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Hyundai Elantra Real World MPG 2012



  • g2iowag2iowa Posts: 123
    I agree with the warnings printed in the Elantra owner's manual: "Use the cruise control system only when traveling on open highways in good weather" and "Do not use the cruise control when it may not be safe to keep the car at a constant speed, for instance, driving in heavy or varying traffic...." I've driven extensively in DFW area (I like the Oakland A's and have driven down to Arlington see them play Rangers over a dozen times). I've never found the DFW traffic conducive to using cruise control. A ton of traffic and a ton of stoplights.
  • eweinereweiner Posts: 36
    For you and for all:

    ECO is only for local driving and the ECO system is unable to distiguish these driving types on its own (why I dont know). If you are doing mostly highway, turn off the ECO.

    I dont care what the dealer says.
  • g2iowag2iowa Posts: 123
    Doesn't seem like Hyundai says too much in detail about the specifics of ECO and its operation. All owner's manual says is it "helps improve fuel efficiency by controlling the engine and transaxle." And, "When the coolant temperature is low: The system will be limited until engine performance become normal." And, "When driving up a hill: The system will be limited to gain power when driving uphill because the engine torque is restricted. When the accelerator pedal is deeply pressed for a few seconds: The system will be limited judging that the driver wants to speed up."

    Anyone know anything definitive in detail about the system? Appears it tries to keep car in highest gear possible, wanting to delay downshifts when accelerating and upshifting as soon as it can. But unlike Honda's more advanced system, it doesn't apear to impact A/C or heater. I've noticed the car tries to quickly get to 4th gear in town (direct drive 1:1) but then doesn't want to get into 5th (an overdrive) until 30-35 mph.

    The owner's manual also states: "your vehicle does not require extended warm-up. After the engine has started, allow the engine to run for 10 to 20 seconds prior to placing [it] in gear. In very cold weather, however, give your engine a slightly longer-warm-up period." Following this will save some gas for those who like to warm their car up for a minute or more.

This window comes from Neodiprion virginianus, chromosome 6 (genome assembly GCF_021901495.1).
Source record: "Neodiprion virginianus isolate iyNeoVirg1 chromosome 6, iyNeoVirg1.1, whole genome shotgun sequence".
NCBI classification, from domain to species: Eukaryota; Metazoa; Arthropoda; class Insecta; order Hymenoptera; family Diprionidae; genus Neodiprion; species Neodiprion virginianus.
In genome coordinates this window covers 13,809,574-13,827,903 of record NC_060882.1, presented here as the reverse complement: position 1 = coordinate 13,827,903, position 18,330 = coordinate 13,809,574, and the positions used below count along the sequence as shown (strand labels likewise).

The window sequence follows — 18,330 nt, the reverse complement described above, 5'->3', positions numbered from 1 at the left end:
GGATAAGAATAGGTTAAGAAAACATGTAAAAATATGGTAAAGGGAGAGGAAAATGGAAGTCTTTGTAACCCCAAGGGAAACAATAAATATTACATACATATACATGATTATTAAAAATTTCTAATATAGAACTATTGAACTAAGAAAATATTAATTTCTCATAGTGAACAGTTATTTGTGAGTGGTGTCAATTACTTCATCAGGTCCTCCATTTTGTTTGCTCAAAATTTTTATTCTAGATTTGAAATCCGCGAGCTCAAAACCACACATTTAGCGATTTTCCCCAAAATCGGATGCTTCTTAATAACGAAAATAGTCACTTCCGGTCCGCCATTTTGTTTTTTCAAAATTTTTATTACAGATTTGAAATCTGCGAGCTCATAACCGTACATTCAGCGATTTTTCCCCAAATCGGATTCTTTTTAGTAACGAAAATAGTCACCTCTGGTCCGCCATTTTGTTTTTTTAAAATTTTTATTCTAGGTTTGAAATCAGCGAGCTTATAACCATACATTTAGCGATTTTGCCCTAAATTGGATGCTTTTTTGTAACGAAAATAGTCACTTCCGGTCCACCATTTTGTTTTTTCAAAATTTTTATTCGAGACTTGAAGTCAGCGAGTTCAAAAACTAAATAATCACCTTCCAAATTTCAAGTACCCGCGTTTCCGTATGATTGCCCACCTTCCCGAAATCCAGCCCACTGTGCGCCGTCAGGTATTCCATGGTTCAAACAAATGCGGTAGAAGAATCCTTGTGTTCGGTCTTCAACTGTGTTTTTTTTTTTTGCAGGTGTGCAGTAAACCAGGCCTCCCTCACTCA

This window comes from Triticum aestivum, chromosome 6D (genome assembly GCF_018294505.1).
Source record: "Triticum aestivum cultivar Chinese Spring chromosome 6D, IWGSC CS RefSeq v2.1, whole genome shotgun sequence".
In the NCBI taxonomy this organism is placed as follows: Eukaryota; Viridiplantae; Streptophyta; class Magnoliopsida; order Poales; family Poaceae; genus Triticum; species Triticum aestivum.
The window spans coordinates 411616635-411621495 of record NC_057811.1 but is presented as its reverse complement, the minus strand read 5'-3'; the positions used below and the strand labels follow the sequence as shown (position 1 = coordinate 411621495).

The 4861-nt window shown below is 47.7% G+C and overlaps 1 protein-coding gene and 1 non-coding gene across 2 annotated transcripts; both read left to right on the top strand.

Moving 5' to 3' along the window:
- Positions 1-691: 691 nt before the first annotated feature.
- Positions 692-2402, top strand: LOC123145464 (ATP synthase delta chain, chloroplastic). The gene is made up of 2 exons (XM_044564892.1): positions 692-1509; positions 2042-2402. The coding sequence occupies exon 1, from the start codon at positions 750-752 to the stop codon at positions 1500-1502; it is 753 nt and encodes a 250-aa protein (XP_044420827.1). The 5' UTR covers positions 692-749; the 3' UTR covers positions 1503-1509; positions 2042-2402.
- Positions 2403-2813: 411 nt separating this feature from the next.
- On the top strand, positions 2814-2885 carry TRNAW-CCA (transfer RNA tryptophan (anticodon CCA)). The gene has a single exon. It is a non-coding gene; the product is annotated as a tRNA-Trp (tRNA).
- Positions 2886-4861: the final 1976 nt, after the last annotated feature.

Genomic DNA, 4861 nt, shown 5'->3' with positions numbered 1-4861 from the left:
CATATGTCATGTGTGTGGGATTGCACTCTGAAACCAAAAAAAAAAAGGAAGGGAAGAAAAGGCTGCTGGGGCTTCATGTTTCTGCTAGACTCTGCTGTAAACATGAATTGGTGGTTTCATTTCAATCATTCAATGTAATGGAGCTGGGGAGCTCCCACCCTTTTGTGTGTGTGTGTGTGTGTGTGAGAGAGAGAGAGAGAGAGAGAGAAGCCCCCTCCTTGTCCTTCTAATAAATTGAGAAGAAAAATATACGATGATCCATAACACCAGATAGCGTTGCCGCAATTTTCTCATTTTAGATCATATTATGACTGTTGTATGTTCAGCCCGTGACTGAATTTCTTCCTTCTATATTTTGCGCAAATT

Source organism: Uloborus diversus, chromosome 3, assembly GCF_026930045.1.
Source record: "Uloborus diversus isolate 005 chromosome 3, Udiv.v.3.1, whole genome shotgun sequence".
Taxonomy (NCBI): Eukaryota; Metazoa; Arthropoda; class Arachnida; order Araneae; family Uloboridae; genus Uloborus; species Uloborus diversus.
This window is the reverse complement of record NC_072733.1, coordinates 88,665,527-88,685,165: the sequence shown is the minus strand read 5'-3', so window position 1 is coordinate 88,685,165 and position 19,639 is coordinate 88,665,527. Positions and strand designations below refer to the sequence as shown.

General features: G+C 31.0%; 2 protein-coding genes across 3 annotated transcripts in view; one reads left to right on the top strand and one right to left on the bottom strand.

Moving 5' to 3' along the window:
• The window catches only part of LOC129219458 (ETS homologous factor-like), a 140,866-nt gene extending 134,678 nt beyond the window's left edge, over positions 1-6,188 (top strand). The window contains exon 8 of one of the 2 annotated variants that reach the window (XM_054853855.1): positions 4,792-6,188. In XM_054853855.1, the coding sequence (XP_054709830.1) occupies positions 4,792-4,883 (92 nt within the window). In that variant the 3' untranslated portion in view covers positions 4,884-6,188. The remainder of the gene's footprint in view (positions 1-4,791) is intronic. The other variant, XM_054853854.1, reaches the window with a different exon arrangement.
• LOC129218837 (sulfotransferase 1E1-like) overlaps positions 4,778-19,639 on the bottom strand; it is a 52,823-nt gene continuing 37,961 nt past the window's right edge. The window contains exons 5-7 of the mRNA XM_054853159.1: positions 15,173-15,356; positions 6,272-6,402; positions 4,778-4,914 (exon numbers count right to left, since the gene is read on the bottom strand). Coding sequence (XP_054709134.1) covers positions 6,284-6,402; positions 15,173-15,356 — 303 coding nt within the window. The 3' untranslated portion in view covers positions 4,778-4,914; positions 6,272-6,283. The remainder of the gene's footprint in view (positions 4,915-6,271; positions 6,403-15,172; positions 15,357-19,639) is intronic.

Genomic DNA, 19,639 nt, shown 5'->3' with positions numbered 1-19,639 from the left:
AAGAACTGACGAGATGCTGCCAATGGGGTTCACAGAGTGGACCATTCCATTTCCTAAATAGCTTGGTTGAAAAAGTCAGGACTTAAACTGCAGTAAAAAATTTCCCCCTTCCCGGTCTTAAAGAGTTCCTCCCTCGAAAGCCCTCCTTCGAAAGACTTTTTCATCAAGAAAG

• Kate, are you in a warm or cold state? I'm in California, wondering if the no-winter, little AC condition would make the MPG better
  • pflyerpflyer Posts: 25

    Not trying to get into a critical discussion on your technique for using cruise control verses mine. I have found that using cruise control as much as I can, including city driving in DFW, increases my mileage by a measurable amount; which is what this discussion topic is about.

    When I need to deselect cruise, I push the brake pedal; same as when I am NOT using cruise control and need to slow down.

    Owner's Manuals are written by attorneys trying to mitigate risk for the manufacturer (i.e., see Your Honor we told them not to use the cell phone when driving... even though we have bluetooth, etc...)

    If you want to improve your mpg, give cruise a try. If you think it is less safe, than don't use it.

    I do not use it in stop and go traffic, but if I am going from red light to red light with two blocks in between, absolutely.

    But to each his own, I guess.
  • do not use it in stop and go traffic, but if I am going from red light to red light with two blocks in between, absolutely.

    That sounds like stop and go traffic to me. lol It also sounds like not much fun driving worrying about cruise every 2 seconds.

    Anyway. 3rd tank gone and the avg was 24.8 with mostly city driving this time.
    I filled up with Sunoco. Car is over 1000 miles now. If no improvement I will be passing on this complaint to the service manager.